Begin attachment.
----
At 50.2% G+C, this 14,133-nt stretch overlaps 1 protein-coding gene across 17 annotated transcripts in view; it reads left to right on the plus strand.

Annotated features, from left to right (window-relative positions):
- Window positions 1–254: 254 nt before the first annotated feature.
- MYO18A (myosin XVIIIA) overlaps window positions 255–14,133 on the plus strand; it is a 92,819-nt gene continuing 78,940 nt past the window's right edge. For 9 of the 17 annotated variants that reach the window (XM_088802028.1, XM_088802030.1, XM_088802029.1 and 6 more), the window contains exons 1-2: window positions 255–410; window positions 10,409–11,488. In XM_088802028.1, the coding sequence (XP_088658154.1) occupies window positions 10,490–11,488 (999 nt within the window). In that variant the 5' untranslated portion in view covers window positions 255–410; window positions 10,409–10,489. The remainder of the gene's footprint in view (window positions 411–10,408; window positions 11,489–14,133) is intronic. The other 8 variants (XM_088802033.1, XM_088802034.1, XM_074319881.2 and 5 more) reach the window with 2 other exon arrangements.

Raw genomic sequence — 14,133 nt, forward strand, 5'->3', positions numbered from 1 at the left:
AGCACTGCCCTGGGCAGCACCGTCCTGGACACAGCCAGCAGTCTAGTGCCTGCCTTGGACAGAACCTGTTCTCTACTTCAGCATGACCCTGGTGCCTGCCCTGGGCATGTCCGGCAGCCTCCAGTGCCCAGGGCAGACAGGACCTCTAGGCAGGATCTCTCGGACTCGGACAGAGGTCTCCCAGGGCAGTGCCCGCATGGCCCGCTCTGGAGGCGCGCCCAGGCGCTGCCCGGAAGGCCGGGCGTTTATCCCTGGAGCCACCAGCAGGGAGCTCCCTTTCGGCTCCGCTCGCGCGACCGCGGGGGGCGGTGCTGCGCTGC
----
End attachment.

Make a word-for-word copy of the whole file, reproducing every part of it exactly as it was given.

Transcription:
At 50.2% G+C, this 14,133-nt stretch overlaps 1 protein-coding gene across 17 annotated transcripts in view; it reads left to right on the plus strand.

Annotated features, from left to right (window-relative positions):
- Window positions 1–254: 254 nt before the first annotated feature.
- MYO18A (myosin XVIIIA) overlaps window positions 255–14,133 on the plus strand; it is a 92,819-nt gene continuing 78,940 nt past the window's right edge. For 9 of the 17 annotated variants that reach the window (XM_088802028.1, XM_088802030.1, XM_088802029.1 and 6 more), the window contains exons 1-2: window positions 255–410; window positions 10,409–11,488. In XM_088802028.1, the coding sequence (XP_088658154.1) occupies window positions 10,490–11,488 (999 nt within the window). In that variant the 5' untranslated portion in view covers window positions 255–410; window positions 10,409–10,489. The remainder of the gene's footprint in view (window positions 411–10,408; window positions 11,489–14,133) is intronic. The other 8 variants (XM_088802033.1, XM_088802034.1, XM_074319881.2 and 5 more) reach the window with 2 other exon arrangements.

Raw genomic sequence — 14,133 nt, forward strand, 5'->3', positions numbered from 1 at the left:
AGCACTGCCCTGGGCAGCACCGTCCTGGACACAGCCAGCAGTCTAGTGCCTGCCTTGGACAGAACCTGTTCTCTACTTCAGCATGACCCTGGTGCCTGCCCTGGGCATGTCCGGCAGCCTCCAGTGCCCAGGGCAGACAGGACCTCTAGGCAGGATCTCTCGGACTCGGACAGAGGTCTCCCAGGGCAGTGCCCGCATGGCCCGCTCTGGAGGCGCGCCCAGGCGCTGCCCGGAAGGCCGGGCGTTTATCCCTGGAGCCACCAGCAGGGAGCTCCCTTTCGGCTCCGCTCGCGCGACCGCGGGGGGCGGTGCTGCGCTGC